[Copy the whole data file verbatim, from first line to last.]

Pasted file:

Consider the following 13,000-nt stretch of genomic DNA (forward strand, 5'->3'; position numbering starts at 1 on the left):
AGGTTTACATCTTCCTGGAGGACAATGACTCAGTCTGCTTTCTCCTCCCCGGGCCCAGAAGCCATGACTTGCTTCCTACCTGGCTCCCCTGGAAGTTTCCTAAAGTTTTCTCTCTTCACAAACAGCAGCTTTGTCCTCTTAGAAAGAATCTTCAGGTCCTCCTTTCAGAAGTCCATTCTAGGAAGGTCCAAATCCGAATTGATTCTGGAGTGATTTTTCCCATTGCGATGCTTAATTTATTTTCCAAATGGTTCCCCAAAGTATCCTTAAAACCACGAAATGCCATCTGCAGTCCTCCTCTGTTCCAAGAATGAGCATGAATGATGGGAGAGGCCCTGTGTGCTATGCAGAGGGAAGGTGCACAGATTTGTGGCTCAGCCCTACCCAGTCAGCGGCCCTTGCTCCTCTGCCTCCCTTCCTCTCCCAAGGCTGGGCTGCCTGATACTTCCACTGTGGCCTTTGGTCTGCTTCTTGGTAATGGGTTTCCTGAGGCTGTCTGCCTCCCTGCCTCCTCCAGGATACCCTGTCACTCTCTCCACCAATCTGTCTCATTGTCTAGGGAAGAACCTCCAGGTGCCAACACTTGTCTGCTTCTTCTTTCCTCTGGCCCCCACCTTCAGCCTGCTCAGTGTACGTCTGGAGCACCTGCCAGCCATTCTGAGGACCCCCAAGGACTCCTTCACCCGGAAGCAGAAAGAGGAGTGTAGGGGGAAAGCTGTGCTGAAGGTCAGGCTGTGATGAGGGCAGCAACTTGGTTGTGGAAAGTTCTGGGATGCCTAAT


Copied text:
Consider the following 13,000-nt stretch of genomic DNA (forward strand, 5'->3'; position numbering starts at 1 on the left):
AGGTTTACATCTTCCTGGAGGACAATGACTCAGTCTGCTTTCTCCTCCCCGGGCCCAGAAGCCATGACTTGCTTCCTACCTGGCTCCCCTGGAAGTTTCCTAAAGTTTTCTCTCTTCACAAACAGCAGCTTTGTCCTCTTAGAAAGAATCTTCAGGTCCTCCTTTCAGAAGTCCATTCTAGGAAGGTCCAAATCCGAATTGATTCTGGAGTGATTTTTCCCATTGCGATGCTTAATTTATTTTCCAAATGGTTCCCCAAAGTATCCTTAAAACCACGAAATGCCATCTGCAGTCCTCCTCTGTTCCAAGAATGAGCATGAATGATGGGAGAGGCCCTGTGTGCTATGCAGAGGGAAGGTGCACAGATTTGTGGCTCAGCCCTACCCAGTCAGCGGCCCTTGCTCCTCTGCCTCCCTTCCTCTCCCAAGGCTGGGCTGCCTGATACTTCCACTGTGGCCTTTGGTCTGCTTCTTGGTAATGGGTTTCCTGAGGCTGTCTGCCTCCCTGCCTCCTCCAGGATACCCTGTCACTCTCTCCACCAATCTGTCTCATTGTCTAGGGAAGAACCTCCAGGTGCCAACACTTGTCTGCTTCTTCTTTCCTCTGGCCCCCACCTTCAGCCTGCTCAGTGTACGTCTGGAGCACCTGCCAGCCATTCTGAGGACCCCCAAGGACTCCTTCACCCGGAAGCAGAAAGAGGAGTGTAGGGGGAAAGCTGTGCTGAAGGTCAGGCTGTGATGAGGGCAGCAACTTGGTTGTGGAAAGTTCTGGGATGCCTAAT